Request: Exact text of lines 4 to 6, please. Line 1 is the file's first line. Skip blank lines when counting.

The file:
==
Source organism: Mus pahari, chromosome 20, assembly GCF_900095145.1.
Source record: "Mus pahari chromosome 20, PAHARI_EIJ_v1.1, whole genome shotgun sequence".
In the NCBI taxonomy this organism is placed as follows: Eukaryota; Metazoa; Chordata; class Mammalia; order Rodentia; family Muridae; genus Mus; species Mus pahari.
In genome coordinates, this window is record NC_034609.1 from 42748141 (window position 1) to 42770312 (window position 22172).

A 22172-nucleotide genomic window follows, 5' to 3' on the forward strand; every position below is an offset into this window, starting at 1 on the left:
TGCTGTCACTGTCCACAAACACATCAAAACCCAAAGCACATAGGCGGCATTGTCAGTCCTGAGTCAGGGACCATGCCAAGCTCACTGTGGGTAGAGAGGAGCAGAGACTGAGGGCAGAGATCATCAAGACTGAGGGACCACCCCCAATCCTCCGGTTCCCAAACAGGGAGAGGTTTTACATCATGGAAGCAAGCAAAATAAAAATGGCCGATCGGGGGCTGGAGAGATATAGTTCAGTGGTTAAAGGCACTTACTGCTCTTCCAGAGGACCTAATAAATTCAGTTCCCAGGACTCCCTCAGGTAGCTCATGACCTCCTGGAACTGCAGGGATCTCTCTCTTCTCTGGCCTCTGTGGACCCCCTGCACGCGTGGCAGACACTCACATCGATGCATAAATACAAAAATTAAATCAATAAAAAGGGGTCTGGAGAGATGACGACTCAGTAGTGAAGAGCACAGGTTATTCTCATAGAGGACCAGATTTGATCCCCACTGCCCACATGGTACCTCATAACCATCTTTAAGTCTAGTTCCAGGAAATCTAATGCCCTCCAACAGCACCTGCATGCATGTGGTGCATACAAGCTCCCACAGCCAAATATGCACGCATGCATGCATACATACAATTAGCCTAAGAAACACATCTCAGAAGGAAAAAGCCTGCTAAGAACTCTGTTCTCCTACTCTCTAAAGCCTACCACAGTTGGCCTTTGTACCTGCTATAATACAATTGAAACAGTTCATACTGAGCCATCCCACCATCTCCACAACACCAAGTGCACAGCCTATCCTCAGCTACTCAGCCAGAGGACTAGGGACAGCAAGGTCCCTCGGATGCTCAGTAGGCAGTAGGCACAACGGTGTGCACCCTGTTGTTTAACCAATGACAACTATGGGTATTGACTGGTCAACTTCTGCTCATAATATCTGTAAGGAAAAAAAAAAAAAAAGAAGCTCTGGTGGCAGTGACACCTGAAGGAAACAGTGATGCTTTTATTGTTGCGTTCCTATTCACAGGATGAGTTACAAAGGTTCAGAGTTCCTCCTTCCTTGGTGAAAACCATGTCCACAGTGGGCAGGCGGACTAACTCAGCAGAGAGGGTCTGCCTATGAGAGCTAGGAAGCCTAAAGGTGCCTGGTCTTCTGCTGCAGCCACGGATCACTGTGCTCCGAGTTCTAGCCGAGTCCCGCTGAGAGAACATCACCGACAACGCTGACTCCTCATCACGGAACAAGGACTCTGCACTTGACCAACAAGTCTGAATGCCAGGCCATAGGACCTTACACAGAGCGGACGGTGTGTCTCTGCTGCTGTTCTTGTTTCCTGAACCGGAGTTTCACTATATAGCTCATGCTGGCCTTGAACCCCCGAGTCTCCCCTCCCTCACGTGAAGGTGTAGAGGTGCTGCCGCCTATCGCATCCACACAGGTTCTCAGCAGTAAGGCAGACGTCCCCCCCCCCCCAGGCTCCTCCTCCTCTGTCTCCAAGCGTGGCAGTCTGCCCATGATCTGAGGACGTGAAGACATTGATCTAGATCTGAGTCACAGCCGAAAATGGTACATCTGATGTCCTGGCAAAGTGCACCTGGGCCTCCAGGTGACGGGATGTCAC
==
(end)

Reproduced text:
In genome coordinates, this window is record NC_034609.1 from 42748141 (window position 1) to 42770312 (window position 22172).

A 22172-nucleotide genomic window follows, 5' to 3' on the forward strand; every position below is an offset into this window, starting at 1 on the left:
TGCTGTCACTGTCCACAAACACATCAAAACCCAAAGCACATAGGCGGCATTGTCAGTCCTGAGTCAGGGACCATGCCAAGCTCACTGTGGGTAGAGAGGAGCAGAGACTGAGGGCAGAGATCATCAAGACTGAGGGACCACCCCCAATCCTCCGGTTCCCAAACAGGGAGAGGTTTTACATCATGGAAGCAAGCAAAATAAAAATGGCCGATCGGGGGCTGGAGAGATATAGTTCAGTGGTTAAAGGCACTTACTGCTCTTCCAGAGGACCTAATAAATTCAGTTCCCAGGACTCCCTCAGGTAGCTCATGACCTCCTGGAACTGCAGGGATCTCTCTCTTCTCTGGCCTCTGTGGACCCCCTGCACGCGTGGCAGACACTCACATCGATGCATAAATACAAAAATTAAATCAATAAAAAGGGGTCTGGAGAGATGACGACTCAGTAGTGAAGAGCACAGGTTATTCTCATAGAGGACCAGATTTGATCCCCACTGCCCACATGGTACCTCATAACCATCTTTAAGTCTAGTTCCAGGAAATCTAATGCCCTCCAACAGCACCTGCATGCATGTGGTGCATACAAGCTCCCACAGCCAAATATGCACGCATGCATGCATACATACAATTAGCCTAAGAAACACATCTCAGAAGGAAAAAGCCTGCTAAGAACTCTGTTCTCCTACTCTCTAAAGCCTACCACAGTTGGCCTTTGTACCTGCTATAATACAATTGAAACAGTTCATACTGAGCCATCCCACCATCTCCACAACACCAAGTGCACAGCCTATCCTCAGCTACTCAGCCAGAGGACTAGGGACAGCAAGGTCCCTCGGATGCTCAGTAGGCAGTAGGCACAACGGTGTGCACCCTGTTGTTTAACCAATGACAACTATGGGTATTGACTGGTCAACTTCTGCTCATAATATCTGTAAGGAAAAAAAAAAAAAAAGAAGCTCTGGTGGCAGTGACACCTGAAGGAAACAGTGATGCTTTTATTGTTGCGTTCCTATTCACAGGATGAGTTACAAAGGTTCAGAGTTCCTCCTTCCTTGGTGAAAACCATGTCCACAGTGGGCAGGCGGACTAACTCAGCAGAGAGGGTCTGCCTATGAGAGCTAGGAAGCCTAAAGGTGCCTGGTCTTCTGCTGCAGCCACGGATCACTGTGCTCCGAGTTCTAGCCGAGTCCCGCTGAGAGAACATCACCGACAACGCTGACTCCTCATCACGGAACAAGGACTCTGCACTTGACCAACAAGTCTGAATGCCAGGCCATAGGACCTTACACAGAGCGGACGGTGTGTCTCTGCTGCTGTTCTTGTTTCCTGAACCGGAGTTTCACTATATAGCTCATGCTGGCCTTGAACCCCCGAGTCTCCCCTCCCTCACGTGAAGGTGTAGAGGTGCTGCCGCCTATCGCATCCACACAGGTTCTCAGCAGTAAGGCAGACGTCCCCCCCCCCCCAGGCTCCTCCTCCTCTGTCTCCAAGCGTGGCAGTCTGCCCATGATCTGAGGACGTGAAGACATTGATCTAGATCTGAGTCACAGCCGAAAATGGTACATCTGATGTCCTGGCAAAGTGCACCTGGGCCTCCAGGTGACGGGATGTCAC